- Gabriel Tarde’s Underground Man (Fragment d’histoire future; 1905 in English). Tarde was a French sociologist, criminologist and social psychologist. Catastrophe novel set in the future. The sun is cooling and humanity moves underground to survive, creating a new world and a new society. The novel “depicts first a world society on the surface of the earth, then, with the exhaustion of the sun’s energy, a sanitary underground utopia. The author seems to evince satirical doubts about the value of the latter as a model for human conduct.” – Clute and Nicholls (eds), The Encyclopedia of Science Fiction
- James Barnes’ The Unpardonable War. A war between England and America. After war between Britain and America has been incited because America wishes to free Ireland and to annex Canada, the scientific genius Westland, “the Wizard of Staten Island,” invents a device which explodes the enemy’s gunpowder. America then takes the lead in suppressing war everywhere.
- George W. Bell’s Mr. Oseba’s Last Discovery — A curious book which recounts the experiences of an inhabitant of a Symmes-style inner world when he visits the outer surface of the world. Fictionalized account of New Zealand (Zelania) as eutopia.
- Fred M. White’s “The River of Death” — for more London in Peril stories by White, see 1903. Collected in Beyond the Gaslight: Science in Popular Fiction 1895–1905.
- H. Rider Haggard’s Ayesha: The Return of She (December 1904-October 1905 Windsor Magazine, as a book in 1905) — a work of anthropological sf (though it’s also been described as gothic fantasy and imperial gothic). A sequel to She: A History of Adventure (1886). Chronologically, it is the final novel of the Ayesha and Allan Quatermain series. Set in Tibet, here Ayesha shows Holly and Leo how she commands mortals, spirits, and demons. She questions Holly at length about the modern world and expounds to him her plan that, once united with Leo, they will rule the world, conquering the existing Empires by flooding the world’s gold supply with her alchemy. (See similar plot — with literal flooding — of Haggard’s When the World Shook.) Fun fact: C.S. Lewis patterned Empress Jadis on She, in the sixth book of the Narnia series, The Magician’s Nephew. This and other Haggard stories have been called a central model for Edgar Rice Burroughs and the Science-Fantasy subgenre — a pattern in which realistic portraits of the contemporary world are combined with backward-looking displacements to give a general effect of deep nostalgia. Haggard was also interested in Spiritualism, whose influence can be detected in these books. Listed in the Science Fiction After 1900 timeline.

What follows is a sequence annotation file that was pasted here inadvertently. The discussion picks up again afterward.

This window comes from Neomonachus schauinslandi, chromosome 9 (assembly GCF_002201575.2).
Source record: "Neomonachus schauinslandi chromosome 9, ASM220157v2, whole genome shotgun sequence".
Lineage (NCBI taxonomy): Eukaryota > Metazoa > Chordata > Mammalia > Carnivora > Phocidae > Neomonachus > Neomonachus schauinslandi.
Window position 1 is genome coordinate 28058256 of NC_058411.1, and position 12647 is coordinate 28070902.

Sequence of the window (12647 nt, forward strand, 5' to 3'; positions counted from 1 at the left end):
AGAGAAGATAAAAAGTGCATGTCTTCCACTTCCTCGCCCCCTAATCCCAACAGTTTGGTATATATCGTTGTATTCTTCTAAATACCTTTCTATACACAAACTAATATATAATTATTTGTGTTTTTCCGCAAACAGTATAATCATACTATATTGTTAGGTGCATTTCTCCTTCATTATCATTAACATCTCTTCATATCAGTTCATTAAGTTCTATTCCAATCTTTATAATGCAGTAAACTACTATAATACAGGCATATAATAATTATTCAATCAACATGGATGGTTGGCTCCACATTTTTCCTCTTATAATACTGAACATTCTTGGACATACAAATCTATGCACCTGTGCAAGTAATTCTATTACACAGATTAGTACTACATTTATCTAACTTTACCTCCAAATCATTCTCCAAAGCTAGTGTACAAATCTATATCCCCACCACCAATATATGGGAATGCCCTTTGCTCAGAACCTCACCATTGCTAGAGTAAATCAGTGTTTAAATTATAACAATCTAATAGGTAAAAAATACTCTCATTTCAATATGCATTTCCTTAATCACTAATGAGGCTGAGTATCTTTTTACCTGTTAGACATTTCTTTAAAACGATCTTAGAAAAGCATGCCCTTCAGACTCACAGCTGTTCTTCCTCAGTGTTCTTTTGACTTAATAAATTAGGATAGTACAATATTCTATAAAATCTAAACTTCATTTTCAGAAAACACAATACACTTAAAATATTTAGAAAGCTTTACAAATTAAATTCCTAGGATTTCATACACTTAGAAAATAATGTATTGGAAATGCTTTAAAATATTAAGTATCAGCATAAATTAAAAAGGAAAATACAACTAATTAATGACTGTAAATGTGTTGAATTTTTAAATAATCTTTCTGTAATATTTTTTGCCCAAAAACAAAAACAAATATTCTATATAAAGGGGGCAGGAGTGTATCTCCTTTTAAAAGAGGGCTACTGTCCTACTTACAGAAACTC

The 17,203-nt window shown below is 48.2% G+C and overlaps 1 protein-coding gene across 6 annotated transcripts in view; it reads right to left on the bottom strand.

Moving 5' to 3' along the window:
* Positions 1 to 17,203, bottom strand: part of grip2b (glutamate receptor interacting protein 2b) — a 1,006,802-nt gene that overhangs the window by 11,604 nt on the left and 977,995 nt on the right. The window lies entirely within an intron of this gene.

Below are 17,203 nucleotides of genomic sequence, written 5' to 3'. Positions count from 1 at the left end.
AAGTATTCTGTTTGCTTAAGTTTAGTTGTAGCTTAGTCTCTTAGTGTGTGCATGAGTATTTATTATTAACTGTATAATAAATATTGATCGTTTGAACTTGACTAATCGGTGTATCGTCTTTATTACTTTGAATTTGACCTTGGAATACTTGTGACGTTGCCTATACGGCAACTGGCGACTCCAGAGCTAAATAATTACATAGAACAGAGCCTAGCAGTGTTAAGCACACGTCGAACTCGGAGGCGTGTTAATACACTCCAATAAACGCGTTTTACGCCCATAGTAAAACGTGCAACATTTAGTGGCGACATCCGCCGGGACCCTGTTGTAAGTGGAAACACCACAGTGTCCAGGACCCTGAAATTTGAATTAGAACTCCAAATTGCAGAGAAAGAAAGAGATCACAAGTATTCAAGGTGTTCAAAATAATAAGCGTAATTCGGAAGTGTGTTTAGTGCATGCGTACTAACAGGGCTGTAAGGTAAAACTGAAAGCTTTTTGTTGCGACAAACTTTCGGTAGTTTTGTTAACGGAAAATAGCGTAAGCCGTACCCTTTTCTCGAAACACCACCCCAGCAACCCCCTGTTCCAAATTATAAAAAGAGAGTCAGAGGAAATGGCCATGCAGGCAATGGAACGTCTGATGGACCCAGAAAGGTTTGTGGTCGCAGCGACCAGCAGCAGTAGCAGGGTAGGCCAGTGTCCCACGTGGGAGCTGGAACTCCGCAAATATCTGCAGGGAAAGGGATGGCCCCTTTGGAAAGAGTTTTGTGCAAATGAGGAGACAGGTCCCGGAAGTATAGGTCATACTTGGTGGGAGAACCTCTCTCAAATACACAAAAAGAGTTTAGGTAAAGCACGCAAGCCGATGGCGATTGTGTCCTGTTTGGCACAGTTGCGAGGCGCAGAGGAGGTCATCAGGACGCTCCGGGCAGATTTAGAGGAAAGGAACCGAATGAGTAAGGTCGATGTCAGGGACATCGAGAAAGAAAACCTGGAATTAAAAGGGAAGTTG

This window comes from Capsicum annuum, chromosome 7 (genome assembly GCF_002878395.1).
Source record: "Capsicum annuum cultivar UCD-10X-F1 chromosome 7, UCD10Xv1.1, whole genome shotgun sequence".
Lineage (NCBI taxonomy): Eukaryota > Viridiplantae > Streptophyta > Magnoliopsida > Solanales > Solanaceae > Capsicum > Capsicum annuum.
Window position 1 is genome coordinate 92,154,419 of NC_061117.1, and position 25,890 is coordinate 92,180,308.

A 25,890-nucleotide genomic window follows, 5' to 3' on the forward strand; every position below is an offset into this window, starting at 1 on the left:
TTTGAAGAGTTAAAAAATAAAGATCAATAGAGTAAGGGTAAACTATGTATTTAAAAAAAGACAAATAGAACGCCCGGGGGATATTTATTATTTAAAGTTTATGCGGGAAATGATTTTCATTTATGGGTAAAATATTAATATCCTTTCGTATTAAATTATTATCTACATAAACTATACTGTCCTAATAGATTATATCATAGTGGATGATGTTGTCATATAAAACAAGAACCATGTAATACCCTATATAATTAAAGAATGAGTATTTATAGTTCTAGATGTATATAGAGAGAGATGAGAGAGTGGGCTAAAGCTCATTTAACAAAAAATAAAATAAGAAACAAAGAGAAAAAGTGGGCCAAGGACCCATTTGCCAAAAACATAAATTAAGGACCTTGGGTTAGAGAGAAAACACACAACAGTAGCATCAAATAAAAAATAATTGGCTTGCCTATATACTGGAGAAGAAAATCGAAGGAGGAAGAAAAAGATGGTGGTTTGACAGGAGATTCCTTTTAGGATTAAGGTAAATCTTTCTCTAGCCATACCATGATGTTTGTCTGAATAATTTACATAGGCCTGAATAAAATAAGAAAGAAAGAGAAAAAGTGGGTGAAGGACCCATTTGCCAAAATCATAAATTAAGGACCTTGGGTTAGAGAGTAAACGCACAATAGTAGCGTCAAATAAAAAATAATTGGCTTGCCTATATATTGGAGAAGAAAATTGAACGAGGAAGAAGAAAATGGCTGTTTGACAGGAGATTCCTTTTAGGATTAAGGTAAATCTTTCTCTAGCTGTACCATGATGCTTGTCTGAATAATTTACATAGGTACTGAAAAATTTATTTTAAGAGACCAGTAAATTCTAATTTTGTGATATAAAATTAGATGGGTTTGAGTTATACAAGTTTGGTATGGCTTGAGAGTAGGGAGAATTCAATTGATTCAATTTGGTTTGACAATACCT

- Owen Oliver’s “Out of the Deep” — derivative of War of the Worlds. Huge fish employing “piscine magnetism” develop artificial gills and other tools made of a new metal, and attack humankind. Tongue-in-cheek? Excellent illustrations by Warwick Goble (who’d illustrated Wells’s The War of the World in 1897) for Harmsworth/London Magazine (August 1904).
- The two stories in The Merry Multifleet and the Mounting Multicorps were created by cartoonist Richard Johnson, and then transcribed by Thomas O’Cluny.
- L. J. Beeston’s “A Star Fell” — collected in Science Fiction by the Rivals of H. G. Wells.